Tuesday, January 17, 2012

The Brand Payoff

How much is a brand worth?  
That’s the question that firms like Interbrand try to answer, 
by isolating the value of a brand from the sum of its vendor’s 
other assets.  Put it this way: would you rather own all the 
factories, trucks, and offices that belong to Coca-Cola – 
ranked #1 for the 12th consecutive year in Interbrand’s 
annual “Best Global Brands” report; or would you rather 
own the exclusive worldwide right to market a soda under
 the Coke trademark?
Quantifying the net worth of any particular brand 
isn’t easy, as you might imagine.  There are all kinds of 
factors to consider – from brand recognition to
target audience to first-mover advantage.  But
regardless of the factors at play, ultimately the
value of a brand is tied to its capacity to
increase profits for its owner.  In the marketplace,
a strong brand accomplishes this in three ways.
Second, a strong brand boosts margins.
The most robust brands enable their companies
to increase profits by simply increasing prices. 
If customers have a strong preference for
your brand and you decide to raise your prices,
most will stick with you and continue to
 consume a relatively undiminished quantity
 of your product.  When Warren Buffett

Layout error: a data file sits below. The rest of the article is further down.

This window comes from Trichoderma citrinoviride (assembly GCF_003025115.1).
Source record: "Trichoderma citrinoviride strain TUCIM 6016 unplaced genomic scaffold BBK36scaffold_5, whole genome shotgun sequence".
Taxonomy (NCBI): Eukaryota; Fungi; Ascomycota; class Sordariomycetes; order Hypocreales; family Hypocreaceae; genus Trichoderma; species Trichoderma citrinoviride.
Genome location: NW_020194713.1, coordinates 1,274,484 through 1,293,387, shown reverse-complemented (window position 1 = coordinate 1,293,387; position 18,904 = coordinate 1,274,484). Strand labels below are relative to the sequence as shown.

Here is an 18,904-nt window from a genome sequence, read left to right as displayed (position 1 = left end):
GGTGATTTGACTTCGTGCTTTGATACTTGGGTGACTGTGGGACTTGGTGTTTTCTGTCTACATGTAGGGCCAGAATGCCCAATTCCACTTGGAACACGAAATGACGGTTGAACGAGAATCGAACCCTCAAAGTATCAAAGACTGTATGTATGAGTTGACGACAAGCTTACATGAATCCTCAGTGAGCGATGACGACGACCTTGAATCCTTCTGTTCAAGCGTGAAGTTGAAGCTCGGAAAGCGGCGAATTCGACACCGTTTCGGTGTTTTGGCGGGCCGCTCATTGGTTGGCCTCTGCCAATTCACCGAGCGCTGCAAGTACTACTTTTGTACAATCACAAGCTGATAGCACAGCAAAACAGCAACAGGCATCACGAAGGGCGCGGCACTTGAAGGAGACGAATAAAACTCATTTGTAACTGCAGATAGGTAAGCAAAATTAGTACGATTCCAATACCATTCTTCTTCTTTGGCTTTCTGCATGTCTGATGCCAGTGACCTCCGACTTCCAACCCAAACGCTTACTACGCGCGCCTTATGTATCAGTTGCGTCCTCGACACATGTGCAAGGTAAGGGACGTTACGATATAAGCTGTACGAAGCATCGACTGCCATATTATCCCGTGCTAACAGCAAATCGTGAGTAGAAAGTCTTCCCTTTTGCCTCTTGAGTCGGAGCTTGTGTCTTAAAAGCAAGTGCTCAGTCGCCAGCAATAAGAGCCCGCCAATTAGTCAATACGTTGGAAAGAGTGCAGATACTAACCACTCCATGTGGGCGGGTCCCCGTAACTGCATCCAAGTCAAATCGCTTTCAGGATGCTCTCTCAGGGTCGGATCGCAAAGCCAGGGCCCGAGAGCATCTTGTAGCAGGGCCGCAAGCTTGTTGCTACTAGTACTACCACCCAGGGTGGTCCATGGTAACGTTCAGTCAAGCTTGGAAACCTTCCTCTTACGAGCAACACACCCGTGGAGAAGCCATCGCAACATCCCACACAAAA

and Charlie Munger bought See’s Candies,
they did so knowing that customers had
such a fierce devotion to See’s that
they could move prices up without
driving sales down.  They did, and
it worked.  Since acquiring the famous
candy company, they have raised prices many times,
much faster than the rate at which candy-making
 costs have risen.  They used the strength of
the brand to improve margins and thereby
improve profits.
Third, a strong brand buffets a company from
 external circumstances.  Even at the height
 of the global recession, Appleprofits continued
 to dazzle investors and analysts alike.
(In 2009, one Forbes.com headline read simply,
 “Apple Kills Recession.”)  Consumers have
raced to purchase every new iteration of the
 iPhone, even as the economic downturn
 has squeezed profits for many other
companies, not to mention whole
industries and sectors.  Strong brands
 serve as safeguards against uncertainty
 – perhaps the most resilient kind of asset
 in these volatile times.
A strong brand protects your sales, improves
 your margins, and ensures your resilience.
It’s a valuable asset – and, for some businesses,
their most valuable asset.  That’s why we all
should want to actively build our brands: it’s
where the money is.

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